By Linda Stewart, 28 September 2018
John T. and Mary Cook Paschall’s first child was Robert Anderson Paschall. He married Mary A. Ham, who was the daughter of Young Davis Ham and Susannah Clark. Robert and Mary were very well educated and they made sure their children were also educated. In addition to everyday life lessons of cleaning, cooking, and sewing, it would appear that Mary also taught her daughters about midwifery and herbal medicine.
One of their daughter’s Mary Ann Frances Paschall Fletcher was a midwife who lived in Texas. She would deliver the baby and stay with the new mother for a month helping her until she was well enough to take care of her family.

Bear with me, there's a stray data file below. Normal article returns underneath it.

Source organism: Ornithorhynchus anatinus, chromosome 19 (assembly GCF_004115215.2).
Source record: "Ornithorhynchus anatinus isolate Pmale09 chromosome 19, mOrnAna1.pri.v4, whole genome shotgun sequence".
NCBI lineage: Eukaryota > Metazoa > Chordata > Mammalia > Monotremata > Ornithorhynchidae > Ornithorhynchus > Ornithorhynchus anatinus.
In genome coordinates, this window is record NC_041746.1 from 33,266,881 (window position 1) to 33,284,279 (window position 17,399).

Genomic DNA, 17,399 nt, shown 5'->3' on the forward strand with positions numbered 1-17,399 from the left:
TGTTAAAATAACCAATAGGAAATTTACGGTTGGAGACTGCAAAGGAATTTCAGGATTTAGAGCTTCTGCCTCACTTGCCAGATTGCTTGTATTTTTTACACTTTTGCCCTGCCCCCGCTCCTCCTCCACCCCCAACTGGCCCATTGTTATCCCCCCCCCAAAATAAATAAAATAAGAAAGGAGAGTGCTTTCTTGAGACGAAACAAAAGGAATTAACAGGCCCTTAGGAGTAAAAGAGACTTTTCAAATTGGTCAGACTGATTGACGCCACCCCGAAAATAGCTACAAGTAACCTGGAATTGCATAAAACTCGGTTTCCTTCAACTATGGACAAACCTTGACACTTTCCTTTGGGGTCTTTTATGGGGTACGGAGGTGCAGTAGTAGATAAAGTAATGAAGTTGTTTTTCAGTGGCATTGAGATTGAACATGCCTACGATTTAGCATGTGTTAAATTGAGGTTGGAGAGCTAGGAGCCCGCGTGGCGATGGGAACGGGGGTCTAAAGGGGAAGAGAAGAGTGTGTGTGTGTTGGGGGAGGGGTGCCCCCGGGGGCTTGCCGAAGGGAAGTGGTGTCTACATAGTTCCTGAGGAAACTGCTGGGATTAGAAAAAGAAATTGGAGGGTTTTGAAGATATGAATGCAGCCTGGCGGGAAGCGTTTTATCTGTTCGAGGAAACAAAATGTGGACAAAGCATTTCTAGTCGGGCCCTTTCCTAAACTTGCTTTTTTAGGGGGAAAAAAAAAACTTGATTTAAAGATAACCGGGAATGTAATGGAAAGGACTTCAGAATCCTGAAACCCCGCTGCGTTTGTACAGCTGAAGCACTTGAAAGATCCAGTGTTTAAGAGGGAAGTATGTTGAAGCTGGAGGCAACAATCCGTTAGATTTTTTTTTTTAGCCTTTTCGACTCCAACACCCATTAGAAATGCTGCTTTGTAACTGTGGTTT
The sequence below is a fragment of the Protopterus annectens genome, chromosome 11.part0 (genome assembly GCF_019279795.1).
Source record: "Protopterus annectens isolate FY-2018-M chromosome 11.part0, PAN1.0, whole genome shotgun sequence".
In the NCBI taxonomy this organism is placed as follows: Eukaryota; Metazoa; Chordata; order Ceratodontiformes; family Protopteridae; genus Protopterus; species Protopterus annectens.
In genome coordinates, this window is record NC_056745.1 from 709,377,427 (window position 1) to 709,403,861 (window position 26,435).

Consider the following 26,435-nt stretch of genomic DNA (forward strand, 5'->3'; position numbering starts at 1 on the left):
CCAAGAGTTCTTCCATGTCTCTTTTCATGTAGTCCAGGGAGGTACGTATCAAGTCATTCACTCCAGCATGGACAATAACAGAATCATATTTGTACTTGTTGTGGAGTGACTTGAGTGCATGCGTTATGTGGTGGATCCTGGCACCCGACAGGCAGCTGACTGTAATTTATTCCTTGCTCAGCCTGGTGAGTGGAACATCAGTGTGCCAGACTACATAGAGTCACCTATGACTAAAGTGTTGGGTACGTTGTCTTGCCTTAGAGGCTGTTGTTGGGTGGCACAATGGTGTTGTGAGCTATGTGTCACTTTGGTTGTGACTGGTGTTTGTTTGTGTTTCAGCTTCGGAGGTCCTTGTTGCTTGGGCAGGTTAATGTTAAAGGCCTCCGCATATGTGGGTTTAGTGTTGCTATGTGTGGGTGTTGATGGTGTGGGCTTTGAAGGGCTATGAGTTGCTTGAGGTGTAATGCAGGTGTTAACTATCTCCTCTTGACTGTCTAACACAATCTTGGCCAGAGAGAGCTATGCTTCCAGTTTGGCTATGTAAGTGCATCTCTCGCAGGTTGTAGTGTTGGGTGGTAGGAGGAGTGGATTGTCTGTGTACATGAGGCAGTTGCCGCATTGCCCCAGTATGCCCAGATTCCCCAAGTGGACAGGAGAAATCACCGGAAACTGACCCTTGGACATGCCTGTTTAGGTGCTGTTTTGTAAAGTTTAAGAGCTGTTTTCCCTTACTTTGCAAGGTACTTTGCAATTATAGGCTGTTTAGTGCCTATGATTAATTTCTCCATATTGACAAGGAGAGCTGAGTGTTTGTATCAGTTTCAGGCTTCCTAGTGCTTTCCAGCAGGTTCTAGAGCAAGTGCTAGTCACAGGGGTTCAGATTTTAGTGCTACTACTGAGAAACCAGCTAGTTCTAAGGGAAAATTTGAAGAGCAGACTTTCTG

Another daughter, Amanda N. Paschall Newsom was a healer with herbs. Her family lived in Texas and later moved to Oklahoma. On 17 May 1937, Amanda’s son Thomas was interviewed by John F. Daugherty for the Indian Pioneer History Collection in Oklahoma Historical Society. He said, “When we got sick, mother went to the prairies and gets menna leaves, horehound, balimony [sic] weed, dogwood, celindia, and black haw. She boiled those and made a tea, which we had to drink. It was a bad dose, but it certainly cured our minor ailments. There were no doctors at that time. I didn’t know what a doctor was until I was twenty years old.”
Today, you can still take classes to learn to be a midwife and a herbalist, but these everyday lessons that were taught by our pioneer grandmothers to their daughters have been lost to time.
If you have any medicinal recipes or grandma’ remedies that you would like to share, please let us know by leaving us a comment.